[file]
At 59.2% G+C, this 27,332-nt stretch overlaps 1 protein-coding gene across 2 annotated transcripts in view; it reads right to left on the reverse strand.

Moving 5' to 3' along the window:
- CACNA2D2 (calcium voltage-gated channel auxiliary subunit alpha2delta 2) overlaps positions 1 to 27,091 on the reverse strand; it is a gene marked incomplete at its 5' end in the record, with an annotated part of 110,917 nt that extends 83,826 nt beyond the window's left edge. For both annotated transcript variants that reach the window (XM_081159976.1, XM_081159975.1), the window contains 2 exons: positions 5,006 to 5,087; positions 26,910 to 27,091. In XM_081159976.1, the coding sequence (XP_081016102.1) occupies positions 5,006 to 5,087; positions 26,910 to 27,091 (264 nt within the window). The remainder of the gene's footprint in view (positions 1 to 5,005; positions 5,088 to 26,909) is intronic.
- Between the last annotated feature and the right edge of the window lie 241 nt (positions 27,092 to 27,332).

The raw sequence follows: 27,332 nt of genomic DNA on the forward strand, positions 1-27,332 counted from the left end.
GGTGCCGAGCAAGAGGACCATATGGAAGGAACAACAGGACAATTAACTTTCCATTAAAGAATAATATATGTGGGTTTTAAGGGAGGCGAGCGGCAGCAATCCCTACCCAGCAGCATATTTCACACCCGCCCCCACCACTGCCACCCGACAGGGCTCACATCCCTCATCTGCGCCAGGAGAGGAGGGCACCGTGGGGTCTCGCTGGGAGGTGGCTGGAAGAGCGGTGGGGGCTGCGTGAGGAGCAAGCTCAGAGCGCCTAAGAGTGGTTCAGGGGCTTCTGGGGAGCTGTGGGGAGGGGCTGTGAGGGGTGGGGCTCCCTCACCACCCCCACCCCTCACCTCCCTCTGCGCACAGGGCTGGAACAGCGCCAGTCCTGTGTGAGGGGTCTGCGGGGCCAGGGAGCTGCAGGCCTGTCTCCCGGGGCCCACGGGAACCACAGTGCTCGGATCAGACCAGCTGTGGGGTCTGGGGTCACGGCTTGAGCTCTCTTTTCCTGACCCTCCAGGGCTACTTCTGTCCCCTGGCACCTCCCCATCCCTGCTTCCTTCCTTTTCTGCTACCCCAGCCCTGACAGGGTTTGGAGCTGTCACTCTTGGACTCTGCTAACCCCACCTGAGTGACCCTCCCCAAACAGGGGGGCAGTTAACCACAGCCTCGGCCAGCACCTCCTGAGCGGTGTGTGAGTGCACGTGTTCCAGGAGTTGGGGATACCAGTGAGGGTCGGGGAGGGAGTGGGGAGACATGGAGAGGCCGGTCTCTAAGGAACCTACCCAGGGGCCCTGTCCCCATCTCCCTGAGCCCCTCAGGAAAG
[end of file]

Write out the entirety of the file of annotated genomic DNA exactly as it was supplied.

At 59.2% G+C, this 27,332-nt stretch overlaps 1 protein-coding gene across 2 annotated transcripts in view; it reads right to left on the reverse strand.

Moving 5' to 3' along the window:
- CACNA2D2 (calcium voltage-gated channel auxiliary subunit alpha2delta 2) overlaps positions 1 to 27,091 on the reverse strand; it is a gene marked incomplete at its 5' end in the record, with an annotated part of 110,917 nt that extends 83,826 nt beyond the window's left edge. For both annotated transcript variants that reach the window (XM_081159976.1, XM_081159975.1), the window contains 2 exons: positions 5,006 to 5,087; positions 26,910 to 27,091. In XM_081159976.1, the coding sequence (XP_081016102.1) occupies positions 5,006 to 5,087; positions 26,910 to 27,091 (264 nt within the window). The remainder of the gene's footprint in view (positions 1 to 5,005; positions 5,088 to 26,909) is intronic.
- Between the last annotated feature and the right edge of the window lie 241 nt (positions 27,092 to 27,332).

The raw sequence follows: 27,332 nt of genomic DNA on the forward strand, positions 1-27,332 counted from the left end.
GGTGCCGAGCAAGAGGACCATATGGAAGGAACAACAGGACAATTAACTTTCCATTAAAGAATAATATATGTGGGTTTTAAGGGAGGCGAGCGGCAGCAATCCCTACCCAGCAGCATATTTCACACCCGCCCCCACCACTGCCACCCGACAGGGCTCACATCCCTCATCTGCGCCAGGAGAGGAGGGCACCGTGGGGTCTCGCTGGGAGGTGGCTGGAAGAGCGGTGGGGGCTGCGTGAGGAGCAAGCTCAGAGCGCCTAAGAGTGGTTCAGGGGCTTCTGGGGAGCTGTGGGGAGGGGCTGTGAGGGGTGGGGCTCCCTCACCACCCCCACCCCTCACCTCCCTCTGCGCACAGGGCTGGAACAGCGCCAGTCCTGTGTGAGGGGTCTGCGGGGCCAGGGAGCTGCAGGCCTGTCTCCCGGGGCCCACGGGAACCACAGTGCTCGGATCAGACCAGCTGTGGGGTCTGGGGTCACGGCTTGAGCTCTCTTTTCCTGACCCTCCAGGGCTACTTCTGTCCCCTGGCACCTCCCCATCCCTGCTTCCTTCCTTTTCTGCTACCCCAGCCCTGACAGGGTTTGGAGCTGTCACTCTTGGACTCTGCTAACCCCACCTGAGTGACCCTCCCCAAACAGGGGGGCAGTTAACCACAGCCTCGGCCAGCACCTCCTGAGCGGTGTGTGAGTGCACGTGTTCCAGGAGTTGGGGATACCAGTGAGGGTCGGGGAGGGAGTGGGGAGACATGGAGAGGCCGGTCTCTAAGGAACCTACCCAGGGGCCCTGTCCCCATCTCCCTGAGCCCCTCAGGAAAG